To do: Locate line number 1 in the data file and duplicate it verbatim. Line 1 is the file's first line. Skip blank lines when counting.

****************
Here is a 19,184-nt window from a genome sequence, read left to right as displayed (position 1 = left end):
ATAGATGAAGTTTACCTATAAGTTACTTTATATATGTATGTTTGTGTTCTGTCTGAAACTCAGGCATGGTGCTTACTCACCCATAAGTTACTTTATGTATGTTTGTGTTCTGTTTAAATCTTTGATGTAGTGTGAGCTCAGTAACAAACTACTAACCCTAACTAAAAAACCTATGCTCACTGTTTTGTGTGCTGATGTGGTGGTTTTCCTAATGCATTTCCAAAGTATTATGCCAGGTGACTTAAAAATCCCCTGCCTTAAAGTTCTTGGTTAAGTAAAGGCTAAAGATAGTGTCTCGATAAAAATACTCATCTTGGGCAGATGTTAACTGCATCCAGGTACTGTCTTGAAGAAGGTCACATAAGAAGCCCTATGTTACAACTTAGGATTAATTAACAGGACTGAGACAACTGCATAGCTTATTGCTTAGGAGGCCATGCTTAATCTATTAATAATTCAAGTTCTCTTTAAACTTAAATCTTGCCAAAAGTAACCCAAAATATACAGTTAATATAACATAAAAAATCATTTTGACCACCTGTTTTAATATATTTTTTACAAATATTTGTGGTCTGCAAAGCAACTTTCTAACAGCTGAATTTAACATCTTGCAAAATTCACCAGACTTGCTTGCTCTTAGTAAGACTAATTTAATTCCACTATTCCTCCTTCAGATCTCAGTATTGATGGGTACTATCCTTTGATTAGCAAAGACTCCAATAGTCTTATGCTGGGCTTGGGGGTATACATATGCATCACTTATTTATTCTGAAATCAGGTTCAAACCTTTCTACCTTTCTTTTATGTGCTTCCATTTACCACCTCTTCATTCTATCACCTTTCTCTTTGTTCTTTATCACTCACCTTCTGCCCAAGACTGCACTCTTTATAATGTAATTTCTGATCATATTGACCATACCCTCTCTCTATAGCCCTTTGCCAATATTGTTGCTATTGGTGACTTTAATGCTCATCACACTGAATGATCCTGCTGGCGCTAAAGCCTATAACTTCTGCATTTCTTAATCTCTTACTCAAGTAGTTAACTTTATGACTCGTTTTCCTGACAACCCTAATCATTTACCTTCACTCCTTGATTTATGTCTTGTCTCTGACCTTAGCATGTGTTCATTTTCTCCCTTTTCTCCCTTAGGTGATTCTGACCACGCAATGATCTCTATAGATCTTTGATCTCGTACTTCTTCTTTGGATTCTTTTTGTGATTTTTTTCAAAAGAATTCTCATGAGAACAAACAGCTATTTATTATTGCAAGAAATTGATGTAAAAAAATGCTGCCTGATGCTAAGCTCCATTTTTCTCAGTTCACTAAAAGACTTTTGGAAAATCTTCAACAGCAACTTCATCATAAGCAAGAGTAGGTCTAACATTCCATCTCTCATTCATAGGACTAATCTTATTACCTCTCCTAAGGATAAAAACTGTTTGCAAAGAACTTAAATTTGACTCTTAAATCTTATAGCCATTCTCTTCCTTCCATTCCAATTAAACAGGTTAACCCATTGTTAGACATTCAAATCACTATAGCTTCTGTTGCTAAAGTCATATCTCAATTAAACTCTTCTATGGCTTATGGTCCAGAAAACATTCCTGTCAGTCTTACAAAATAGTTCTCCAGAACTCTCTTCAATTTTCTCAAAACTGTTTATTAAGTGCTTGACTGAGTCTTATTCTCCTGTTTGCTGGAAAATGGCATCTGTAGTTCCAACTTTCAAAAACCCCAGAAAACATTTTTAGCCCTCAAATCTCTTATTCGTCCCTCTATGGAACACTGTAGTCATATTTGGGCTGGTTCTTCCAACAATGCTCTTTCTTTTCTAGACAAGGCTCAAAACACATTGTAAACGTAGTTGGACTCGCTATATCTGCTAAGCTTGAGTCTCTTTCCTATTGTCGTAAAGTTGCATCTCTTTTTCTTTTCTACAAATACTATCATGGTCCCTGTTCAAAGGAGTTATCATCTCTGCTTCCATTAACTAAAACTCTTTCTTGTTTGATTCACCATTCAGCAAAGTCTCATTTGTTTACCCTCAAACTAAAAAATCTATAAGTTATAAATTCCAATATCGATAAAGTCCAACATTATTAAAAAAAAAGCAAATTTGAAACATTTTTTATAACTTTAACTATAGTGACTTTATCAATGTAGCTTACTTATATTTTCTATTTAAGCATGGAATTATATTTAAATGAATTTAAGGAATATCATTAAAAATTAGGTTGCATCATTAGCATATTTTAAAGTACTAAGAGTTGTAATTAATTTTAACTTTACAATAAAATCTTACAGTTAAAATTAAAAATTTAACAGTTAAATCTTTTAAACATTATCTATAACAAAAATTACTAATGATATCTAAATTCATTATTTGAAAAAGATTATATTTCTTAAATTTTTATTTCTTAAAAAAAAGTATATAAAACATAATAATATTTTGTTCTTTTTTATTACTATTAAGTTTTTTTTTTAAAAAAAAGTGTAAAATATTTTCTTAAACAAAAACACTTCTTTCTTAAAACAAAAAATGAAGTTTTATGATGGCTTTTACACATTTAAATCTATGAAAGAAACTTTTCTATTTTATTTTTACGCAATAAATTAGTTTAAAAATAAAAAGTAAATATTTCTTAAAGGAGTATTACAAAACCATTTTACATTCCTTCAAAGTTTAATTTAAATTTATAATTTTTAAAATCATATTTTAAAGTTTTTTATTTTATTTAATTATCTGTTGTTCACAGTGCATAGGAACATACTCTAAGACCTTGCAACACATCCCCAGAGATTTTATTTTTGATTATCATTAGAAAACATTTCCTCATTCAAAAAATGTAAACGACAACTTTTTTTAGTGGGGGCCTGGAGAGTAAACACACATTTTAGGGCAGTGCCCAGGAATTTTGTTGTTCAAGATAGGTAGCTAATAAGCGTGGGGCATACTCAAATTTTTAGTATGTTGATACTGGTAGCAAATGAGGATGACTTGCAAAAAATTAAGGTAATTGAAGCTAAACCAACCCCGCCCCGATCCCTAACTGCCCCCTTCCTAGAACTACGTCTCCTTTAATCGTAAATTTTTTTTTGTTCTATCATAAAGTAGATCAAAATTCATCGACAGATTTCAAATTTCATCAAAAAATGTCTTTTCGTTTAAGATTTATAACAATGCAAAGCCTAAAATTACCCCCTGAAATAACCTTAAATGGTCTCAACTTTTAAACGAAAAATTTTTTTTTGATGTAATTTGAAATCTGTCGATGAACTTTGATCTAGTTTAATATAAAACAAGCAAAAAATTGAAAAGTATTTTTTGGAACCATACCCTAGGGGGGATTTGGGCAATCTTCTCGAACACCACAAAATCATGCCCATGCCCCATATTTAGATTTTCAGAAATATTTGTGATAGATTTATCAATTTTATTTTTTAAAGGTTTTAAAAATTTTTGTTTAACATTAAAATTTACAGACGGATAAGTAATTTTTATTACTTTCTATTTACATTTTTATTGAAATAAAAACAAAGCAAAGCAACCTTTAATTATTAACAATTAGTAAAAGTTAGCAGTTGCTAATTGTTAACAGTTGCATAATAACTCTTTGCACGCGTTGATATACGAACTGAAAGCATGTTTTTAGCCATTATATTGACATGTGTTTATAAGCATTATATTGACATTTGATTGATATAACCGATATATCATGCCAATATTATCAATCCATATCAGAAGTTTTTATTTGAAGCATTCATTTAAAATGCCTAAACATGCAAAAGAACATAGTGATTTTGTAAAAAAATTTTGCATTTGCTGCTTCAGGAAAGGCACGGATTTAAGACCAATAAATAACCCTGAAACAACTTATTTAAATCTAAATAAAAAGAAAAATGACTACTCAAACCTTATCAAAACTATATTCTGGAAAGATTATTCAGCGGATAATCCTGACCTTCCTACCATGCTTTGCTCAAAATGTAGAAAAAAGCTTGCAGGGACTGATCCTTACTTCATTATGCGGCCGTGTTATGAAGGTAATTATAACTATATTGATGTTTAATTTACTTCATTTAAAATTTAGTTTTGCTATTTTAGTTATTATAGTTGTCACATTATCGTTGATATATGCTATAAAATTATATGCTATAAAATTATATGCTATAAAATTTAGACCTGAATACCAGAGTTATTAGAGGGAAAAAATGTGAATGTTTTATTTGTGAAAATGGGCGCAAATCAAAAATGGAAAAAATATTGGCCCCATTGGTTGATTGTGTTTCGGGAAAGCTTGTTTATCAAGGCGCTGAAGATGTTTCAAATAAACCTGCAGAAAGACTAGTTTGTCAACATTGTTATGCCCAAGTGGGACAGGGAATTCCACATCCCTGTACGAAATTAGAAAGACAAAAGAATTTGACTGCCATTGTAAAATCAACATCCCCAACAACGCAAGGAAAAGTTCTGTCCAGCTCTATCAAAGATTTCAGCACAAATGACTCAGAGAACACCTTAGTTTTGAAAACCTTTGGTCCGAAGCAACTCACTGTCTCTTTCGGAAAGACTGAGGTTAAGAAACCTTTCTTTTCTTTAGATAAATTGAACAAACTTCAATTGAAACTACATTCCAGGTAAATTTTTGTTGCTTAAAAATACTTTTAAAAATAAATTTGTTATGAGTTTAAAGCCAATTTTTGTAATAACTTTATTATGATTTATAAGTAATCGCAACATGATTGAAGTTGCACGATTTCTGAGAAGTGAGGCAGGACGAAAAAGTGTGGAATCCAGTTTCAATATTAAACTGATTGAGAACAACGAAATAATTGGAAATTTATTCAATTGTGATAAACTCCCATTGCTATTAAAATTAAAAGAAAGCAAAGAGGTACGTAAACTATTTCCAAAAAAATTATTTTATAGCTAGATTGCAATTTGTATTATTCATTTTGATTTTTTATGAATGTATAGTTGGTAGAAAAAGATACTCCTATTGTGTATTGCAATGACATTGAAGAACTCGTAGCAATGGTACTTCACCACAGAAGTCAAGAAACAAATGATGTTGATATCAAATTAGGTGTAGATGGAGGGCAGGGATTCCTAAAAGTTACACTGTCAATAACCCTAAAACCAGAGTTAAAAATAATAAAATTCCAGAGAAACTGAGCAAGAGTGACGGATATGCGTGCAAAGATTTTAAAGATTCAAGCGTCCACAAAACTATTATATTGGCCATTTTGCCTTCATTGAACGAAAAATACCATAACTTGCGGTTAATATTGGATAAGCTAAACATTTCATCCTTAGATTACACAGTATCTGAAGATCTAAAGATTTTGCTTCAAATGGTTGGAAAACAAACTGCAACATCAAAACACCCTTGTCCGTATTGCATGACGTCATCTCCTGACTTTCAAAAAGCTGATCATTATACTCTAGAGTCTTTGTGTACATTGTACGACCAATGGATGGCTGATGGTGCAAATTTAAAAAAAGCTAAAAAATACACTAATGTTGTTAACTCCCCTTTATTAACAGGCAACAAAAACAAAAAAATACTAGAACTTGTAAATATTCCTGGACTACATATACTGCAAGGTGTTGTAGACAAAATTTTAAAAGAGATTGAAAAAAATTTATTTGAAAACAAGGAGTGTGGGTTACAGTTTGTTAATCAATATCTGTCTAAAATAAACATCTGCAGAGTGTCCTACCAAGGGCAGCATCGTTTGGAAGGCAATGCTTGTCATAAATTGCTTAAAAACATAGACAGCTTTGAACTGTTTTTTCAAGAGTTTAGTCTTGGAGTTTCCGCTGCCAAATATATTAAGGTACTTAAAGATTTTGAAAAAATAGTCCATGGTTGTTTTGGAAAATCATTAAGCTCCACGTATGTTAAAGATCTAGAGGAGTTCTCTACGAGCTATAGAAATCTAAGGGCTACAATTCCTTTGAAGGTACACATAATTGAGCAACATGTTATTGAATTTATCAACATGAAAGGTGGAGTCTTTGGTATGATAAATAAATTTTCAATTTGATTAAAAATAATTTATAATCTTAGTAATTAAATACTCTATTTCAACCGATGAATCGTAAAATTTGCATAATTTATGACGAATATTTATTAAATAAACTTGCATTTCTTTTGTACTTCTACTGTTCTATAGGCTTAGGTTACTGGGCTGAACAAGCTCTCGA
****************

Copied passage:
Here is a 19,184-nt window from a genome sequence, read left to right as displayed (position 1 = left end):